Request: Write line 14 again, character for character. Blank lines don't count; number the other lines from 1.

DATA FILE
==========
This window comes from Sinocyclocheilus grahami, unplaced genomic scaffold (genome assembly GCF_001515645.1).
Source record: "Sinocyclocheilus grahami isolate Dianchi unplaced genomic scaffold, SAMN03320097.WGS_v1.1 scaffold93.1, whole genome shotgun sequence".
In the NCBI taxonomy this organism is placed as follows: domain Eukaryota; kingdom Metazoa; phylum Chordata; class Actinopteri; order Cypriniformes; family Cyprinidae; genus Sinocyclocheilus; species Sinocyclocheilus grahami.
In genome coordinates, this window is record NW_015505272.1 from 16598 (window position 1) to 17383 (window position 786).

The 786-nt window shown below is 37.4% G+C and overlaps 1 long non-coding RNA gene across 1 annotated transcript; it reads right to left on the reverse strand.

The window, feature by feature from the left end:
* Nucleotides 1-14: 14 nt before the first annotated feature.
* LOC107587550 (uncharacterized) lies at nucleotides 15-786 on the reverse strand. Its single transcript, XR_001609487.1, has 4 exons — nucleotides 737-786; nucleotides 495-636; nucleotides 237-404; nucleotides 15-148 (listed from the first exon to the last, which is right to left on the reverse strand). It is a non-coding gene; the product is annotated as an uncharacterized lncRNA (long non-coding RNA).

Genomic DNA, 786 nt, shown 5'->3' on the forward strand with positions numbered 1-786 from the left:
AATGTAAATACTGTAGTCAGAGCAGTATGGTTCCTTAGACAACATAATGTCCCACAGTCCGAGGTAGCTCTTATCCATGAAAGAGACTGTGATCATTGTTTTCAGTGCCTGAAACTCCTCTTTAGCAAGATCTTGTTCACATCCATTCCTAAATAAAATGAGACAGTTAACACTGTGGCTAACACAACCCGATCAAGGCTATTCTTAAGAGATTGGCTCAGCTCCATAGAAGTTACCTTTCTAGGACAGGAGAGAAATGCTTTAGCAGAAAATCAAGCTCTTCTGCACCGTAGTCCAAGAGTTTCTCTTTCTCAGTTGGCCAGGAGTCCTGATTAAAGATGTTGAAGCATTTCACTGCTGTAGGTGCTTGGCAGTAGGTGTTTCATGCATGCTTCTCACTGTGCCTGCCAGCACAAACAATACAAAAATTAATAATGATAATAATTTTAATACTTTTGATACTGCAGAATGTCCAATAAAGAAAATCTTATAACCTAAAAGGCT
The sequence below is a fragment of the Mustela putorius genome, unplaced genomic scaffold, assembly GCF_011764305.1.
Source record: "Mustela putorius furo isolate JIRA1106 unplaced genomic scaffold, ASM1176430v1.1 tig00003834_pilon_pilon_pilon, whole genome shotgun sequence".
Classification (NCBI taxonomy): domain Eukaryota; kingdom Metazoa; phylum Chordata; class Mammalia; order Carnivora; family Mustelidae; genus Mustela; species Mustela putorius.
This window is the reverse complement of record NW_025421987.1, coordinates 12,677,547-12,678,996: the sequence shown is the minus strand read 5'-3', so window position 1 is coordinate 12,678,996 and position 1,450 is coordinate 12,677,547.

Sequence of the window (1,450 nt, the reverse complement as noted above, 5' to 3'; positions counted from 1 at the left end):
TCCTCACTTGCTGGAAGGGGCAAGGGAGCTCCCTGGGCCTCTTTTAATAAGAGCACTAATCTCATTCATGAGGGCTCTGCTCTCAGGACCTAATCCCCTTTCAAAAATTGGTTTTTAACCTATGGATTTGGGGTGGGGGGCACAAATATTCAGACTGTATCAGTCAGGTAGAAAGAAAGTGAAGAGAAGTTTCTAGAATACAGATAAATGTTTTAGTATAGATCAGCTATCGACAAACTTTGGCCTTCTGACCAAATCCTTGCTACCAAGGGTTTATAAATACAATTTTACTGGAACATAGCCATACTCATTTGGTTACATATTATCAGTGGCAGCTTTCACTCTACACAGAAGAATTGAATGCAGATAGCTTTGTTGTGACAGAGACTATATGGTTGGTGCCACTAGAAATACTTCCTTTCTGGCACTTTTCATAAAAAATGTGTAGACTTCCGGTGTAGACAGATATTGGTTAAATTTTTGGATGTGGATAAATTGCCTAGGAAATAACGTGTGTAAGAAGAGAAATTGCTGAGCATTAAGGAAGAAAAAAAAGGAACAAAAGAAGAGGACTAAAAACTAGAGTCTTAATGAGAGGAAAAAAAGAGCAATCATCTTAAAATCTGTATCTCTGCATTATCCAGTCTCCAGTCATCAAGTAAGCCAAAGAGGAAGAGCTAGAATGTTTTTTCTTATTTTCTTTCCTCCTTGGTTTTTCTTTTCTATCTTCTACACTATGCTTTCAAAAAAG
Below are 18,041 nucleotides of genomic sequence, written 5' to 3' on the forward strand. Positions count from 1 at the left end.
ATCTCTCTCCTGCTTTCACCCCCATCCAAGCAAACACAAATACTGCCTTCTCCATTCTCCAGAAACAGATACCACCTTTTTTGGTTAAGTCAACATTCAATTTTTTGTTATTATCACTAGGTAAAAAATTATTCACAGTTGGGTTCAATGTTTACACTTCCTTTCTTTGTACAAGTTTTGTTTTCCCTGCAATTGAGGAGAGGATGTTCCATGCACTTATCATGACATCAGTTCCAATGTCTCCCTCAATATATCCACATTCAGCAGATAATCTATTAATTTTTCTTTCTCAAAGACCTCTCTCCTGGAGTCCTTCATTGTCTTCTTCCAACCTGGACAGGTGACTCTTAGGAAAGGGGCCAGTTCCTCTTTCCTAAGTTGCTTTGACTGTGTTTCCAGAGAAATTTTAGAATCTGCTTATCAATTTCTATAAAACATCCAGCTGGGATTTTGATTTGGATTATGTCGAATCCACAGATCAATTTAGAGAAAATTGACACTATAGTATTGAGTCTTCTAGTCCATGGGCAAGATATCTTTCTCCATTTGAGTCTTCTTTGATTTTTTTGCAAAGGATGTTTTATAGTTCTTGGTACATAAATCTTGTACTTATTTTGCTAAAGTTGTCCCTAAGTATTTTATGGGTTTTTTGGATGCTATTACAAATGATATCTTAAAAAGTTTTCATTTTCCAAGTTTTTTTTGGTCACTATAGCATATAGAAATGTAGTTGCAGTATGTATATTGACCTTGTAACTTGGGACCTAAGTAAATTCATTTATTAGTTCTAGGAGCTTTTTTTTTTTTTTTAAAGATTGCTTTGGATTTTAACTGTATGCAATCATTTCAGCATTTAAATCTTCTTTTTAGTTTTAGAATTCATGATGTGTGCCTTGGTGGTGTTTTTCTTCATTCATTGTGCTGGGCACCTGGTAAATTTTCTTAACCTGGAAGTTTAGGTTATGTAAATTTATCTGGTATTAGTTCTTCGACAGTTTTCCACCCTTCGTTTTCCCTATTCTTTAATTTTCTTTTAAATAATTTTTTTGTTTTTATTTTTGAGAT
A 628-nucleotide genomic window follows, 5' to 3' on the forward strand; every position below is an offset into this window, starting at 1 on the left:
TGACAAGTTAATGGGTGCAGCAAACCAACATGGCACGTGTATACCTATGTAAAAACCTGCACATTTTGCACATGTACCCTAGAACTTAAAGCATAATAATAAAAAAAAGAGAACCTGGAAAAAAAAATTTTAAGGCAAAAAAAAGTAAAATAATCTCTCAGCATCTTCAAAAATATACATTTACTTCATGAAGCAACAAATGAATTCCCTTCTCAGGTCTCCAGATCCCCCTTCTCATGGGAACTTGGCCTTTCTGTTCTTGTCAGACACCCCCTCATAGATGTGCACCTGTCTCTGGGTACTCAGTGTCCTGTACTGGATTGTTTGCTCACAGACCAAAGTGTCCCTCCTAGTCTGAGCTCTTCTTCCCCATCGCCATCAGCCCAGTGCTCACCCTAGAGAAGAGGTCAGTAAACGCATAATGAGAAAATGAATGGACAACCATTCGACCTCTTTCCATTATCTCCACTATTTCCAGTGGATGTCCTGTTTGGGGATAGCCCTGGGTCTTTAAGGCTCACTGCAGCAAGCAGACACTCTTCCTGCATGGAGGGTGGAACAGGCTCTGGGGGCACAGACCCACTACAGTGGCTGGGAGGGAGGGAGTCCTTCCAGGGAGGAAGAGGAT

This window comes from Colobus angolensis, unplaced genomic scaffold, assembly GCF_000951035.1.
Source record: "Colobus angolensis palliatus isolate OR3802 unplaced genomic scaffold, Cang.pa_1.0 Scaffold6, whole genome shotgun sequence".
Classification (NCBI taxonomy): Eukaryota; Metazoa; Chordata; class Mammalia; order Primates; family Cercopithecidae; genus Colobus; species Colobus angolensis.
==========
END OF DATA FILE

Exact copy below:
This window is the reverse complement of record NW_025421987.1, coordinates 12,677,547-12,678,996: the sequence shown is the minus strand read 5'-3', so window position 1 is coordinate 12,678,996 and position 1,450 is coordinate 12,677,547.